Documentation

This is machine translation

Translated by Microsoft
Mouseover text to see original. Click the button below to return to the English verison of the page.

Note: This page has been translated by MathWorks. Please click here
To view all translated materals including this page, select Japan from the country navigator on the bottom of this page.

Display Signal Attributes

Ports & Signals Menu

The Display > Signals & Ports submenu of the Simulink® Editor offers the following options for displaying signal properties on the block diagram:

In addition, you can display sample time information. If you first select Display > Sample Time, a submenu provides the choices of Colors, Annotations and All. The Colors option allows the block diagram signal lines and blocks to be color-coded based on the sample time types and relative rates. The Annotations option provides black codes on the signal lines which indicate the type of sample time. All causes both the colors and the annotations to display. All of these options cause a Sample Time Legend to appear. The legend contains a description of the type of sample time and the sample time rate. If Colors is turned 'on', color codes also appear in the legend. The same is true if Annotations are turned 'on'.

Port Data Types

Displays the data type that each signal uses for simulation and code generation. The data type appears next to the output port that emits the signal.

The notation (c) indicates that the signal is numerically complex (i).

If you use data type aliases (such as a Simulink.AliasType objects in the base workspace or a data dictionary) to set output data types in your model, by default, the diagram displays the aliases.

If you create a chain of aliases (for example, by using one Simulink.AliasType object as the base type of another Simulink.AliasType object), the diagram displays only the alias that you use to set the output data type of each signal. The diagram does not display the underlying aliases in the chain.

To display the lowest underlying base data type (such as int8, single, or s16En14) as well as the alias, in the model, select Display > Signals and Ports > Port Data Type Display Format > Base and Alias Types.

Alternatively, you can display the base type and not the alias by selecting Base Type.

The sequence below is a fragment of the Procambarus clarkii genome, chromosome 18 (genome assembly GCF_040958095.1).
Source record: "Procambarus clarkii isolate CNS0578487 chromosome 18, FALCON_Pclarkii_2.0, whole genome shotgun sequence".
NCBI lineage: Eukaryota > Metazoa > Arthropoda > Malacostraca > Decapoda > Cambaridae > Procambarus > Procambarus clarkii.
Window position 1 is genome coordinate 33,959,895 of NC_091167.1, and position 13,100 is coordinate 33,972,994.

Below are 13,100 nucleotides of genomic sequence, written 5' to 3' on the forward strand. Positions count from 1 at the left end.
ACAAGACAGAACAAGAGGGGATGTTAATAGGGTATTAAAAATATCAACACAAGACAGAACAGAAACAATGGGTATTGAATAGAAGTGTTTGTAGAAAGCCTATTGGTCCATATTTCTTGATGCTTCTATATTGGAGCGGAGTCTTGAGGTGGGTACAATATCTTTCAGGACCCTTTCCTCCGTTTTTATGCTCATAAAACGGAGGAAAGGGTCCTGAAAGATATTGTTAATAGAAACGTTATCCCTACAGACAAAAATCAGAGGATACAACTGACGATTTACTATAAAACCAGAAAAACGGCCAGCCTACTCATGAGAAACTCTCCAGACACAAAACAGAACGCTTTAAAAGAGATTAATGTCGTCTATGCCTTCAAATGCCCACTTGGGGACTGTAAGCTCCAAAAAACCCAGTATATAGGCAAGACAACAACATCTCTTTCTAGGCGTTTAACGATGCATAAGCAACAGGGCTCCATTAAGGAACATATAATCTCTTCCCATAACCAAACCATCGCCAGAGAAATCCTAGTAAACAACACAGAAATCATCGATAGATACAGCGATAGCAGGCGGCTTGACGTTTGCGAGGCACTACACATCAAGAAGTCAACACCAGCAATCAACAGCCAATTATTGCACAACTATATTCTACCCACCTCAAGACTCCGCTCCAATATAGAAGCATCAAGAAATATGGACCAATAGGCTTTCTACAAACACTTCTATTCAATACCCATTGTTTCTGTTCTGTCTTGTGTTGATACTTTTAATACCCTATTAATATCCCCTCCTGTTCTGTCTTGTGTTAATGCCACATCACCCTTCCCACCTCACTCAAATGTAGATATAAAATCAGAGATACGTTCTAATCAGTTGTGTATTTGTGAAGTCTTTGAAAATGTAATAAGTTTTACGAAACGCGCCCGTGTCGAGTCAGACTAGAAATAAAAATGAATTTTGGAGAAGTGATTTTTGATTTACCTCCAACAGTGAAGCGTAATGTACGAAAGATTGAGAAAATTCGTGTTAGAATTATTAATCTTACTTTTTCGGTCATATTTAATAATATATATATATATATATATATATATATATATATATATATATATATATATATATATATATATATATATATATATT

When you use a fixed-point data type, the diagram displays the base type by using a standard notation that indicates the characteristics of the type (such as signedness and binary fraction length). To interpret this notation, see Fixed-Point Data Type and Scaling Notation (Fixed-Point Designer).

Design Ranges

Displays the compiled design range of a signal next to the output port that emits the signal. The ranges are computed during an update diagram.

Ranges are displayed in the format [min..max]. In the above example, the design range at the output port of the Mux block is displayed as [-10..mixed], because the two signals the Mux block combines have the same design minimum but different design maximums.

You can also use command-line parameters CompiledPortDesignMin and CompiledPortDesignMax to access the design minimum and maximum of port signals, respectively, at compile time. For more information, see Common Block Properties.

Signal Dimensions

Display the dimensions of nonscalar signals next to the line that carries the signal.

The format of the display depends on whether the line represents a single signal or a bus. If the line represents a single vector signal, Simulink displays the width of the signal. If the line represents a single matrix signal, Simulink displays its dimensions as [N1xN2] where Ni is the size of the ith dimension of the signal. If the line represents a bus carrying signals of the same data type, Simulink displays N{M} where N is the number of signals carried by the bus and M is the total number of signal elements carried by the bus. If the bus carries signals of different data types, Simulink displays only the total number of signal elements {M}.

Signal to Object Resolution Indicator

The Simulink Editor by default graphically indicates signals that must resolve to signal objects. For any labeled signal whose Signal name must resolve to signal object property is enabled, a signal resolution icon appears to the left of the signal name. The icon looks like this:

A signal resolution icon indicates only that a signal's Signal name must resolve to signal object property is enabled. The icon does not indicate whether the signal is actually resolved, and does not appear on a signal that is implicitly resolved without its Signal name must resolve to signal object property being enabled.

Where multiple labels exist, each label displays a signal resolution icon. No icon appears on an unlabeled branch. In the next figure, signal x2 must resolve to a signal object, so a signal resolution icon appears to the left of the signal name in each label:

To suppress the display of signal resolution icons, in the model window deselect Display > Signals & Ports > Signal to Object Resolution Indicator, which is selected by default. To restore signal resolution icons, reselect Signal to Object Resolution Indicator. Individual signals cannot be set to show or hide signal resolution indicators independently of the setting for the whole model. For additional information, see:

Wide Nonscalar Lines

Draws lines that carry vector or matrix signals wider than lines that carry scalar signals.

See Mux Signals for more information about vector and matrix signals.

Related Topics

Was this topic helpful?